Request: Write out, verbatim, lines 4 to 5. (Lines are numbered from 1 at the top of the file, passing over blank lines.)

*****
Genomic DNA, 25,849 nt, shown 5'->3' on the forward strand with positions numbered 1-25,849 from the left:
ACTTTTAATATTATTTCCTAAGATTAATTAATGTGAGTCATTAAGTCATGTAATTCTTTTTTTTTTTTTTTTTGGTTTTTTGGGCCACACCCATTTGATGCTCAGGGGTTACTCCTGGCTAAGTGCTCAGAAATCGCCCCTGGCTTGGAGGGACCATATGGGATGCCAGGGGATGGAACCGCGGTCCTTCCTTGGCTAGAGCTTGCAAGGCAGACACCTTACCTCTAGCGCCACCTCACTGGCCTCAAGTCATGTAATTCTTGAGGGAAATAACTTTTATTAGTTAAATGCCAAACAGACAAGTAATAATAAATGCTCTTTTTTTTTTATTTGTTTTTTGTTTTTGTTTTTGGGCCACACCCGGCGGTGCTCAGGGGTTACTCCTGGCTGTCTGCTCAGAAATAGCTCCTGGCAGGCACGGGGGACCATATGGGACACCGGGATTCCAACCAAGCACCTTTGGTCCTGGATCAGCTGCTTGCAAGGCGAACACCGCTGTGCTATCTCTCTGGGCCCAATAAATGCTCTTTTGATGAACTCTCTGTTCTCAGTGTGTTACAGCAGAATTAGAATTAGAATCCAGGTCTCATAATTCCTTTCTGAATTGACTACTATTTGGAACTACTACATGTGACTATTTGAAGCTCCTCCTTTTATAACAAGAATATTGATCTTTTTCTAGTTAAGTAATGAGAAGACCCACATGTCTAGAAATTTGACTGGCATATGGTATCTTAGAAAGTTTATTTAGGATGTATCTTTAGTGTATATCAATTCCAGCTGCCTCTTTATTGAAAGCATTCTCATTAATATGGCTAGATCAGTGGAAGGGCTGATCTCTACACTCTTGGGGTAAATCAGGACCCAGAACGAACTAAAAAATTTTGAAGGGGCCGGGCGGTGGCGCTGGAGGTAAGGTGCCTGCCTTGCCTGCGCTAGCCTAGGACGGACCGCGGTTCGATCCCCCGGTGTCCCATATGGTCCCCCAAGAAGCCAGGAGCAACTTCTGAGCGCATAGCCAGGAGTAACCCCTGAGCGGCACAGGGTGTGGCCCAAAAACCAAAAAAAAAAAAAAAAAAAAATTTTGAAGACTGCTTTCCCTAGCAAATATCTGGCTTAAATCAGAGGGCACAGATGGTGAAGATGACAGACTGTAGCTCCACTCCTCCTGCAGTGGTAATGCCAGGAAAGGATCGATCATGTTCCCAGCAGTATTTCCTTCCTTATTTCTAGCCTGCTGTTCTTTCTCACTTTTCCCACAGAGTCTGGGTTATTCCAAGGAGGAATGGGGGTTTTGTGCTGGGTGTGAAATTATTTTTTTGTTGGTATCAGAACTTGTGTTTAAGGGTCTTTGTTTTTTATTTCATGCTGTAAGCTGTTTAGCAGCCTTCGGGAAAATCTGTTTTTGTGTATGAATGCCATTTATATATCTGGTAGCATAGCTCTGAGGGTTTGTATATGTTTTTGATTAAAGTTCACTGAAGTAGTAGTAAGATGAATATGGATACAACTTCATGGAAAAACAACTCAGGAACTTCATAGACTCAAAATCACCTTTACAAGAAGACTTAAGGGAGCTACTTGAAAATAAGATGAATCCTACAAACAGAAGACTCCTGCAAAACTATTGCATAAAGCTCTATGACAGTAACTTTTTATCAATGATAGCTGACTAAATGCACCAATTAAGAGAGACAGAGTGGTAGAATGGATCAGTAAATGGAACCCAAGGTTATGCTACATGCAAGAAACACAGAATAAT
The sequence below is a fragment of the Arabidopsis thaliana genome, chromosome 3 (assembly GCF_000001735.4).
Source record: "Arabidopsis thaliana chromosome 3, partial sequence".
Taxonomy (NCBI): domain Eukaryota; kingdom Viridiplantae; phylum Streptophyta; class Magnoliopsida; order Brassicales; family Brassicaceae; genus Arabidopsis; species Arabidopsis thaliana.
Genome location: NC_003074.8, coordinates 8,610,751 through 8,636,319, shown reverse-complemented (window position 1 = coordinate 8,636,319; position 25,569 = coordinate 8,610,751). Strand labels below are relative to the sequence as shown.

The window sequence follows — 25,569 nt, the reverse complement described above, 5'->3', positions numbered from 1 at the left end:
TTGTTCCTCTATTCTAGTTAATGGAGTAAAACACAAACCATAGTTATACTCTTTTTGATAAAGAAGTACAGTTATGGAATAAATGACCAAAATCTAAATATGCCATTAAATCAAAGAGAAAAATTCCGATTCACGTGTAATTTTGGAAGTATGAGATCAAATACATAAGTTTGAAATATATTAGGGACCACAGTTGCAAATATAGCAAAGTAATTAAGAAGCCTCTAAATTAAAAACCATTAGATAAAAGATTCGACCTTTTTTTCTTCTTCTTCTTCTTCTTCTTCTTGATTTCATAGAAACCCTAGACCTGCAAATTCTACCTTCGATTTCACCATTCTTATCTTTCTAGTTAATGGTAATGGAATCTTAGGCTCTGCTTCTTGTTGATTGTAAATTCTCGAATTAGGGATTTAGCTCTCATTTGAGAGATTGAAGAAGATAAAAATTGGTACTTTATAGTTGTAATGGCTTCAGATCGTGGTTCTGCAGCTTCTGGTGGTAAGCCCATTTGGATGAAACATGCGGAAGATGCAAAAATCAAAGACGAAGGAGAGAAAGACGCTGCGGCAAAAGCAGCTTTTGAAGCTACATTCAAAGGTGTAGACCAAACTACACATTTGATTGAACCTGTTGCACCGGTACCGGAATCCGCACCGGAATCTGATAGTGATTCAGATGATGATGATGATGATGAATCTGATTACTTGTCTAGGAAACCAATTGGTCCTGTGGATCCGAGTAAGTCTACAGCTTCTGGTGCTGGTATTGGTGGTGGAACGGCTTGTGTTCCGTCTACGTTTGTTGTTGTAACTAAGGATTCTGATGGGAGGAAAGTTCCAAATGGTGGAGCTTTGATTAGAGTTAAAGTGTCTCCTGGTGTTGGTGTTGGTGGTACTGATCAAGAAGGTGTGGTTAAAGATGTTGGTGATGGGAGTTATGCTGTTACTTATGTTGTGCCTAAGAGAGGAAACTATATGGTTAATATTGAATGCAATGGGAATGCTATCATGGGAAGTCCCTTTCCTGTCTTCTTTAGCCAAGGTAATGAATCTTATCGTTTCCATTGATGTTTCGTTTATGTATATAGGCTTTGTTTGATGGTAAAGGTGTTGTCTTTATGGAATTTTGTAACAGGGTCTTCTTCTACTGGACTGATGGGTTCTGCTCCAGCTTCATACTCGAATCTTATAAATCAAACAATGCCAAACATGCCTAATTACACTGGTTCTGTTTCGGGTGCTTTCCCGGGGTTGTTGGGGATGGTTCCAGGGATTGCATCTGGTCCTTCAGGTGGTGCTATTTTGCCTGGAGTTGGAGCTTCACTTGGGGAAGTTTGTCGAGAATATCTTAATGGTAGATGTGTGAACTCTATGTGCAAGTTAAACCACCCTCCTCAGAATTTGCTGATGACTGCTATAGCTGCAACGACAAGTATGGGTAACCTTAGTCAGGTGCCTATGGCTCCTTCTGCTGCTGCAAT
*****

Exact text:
Source record: "Arabidopsis thaliana chromosome 3, partial sequence".
Taxonomy (NCBI): domain Eukaryota; kingdom Viridiplantae; phylum Streptophyta; class Magnoliopsida; order Brassicales; family Brassicaceae; genus Arabidopsis; species Arabidopsis thaliana.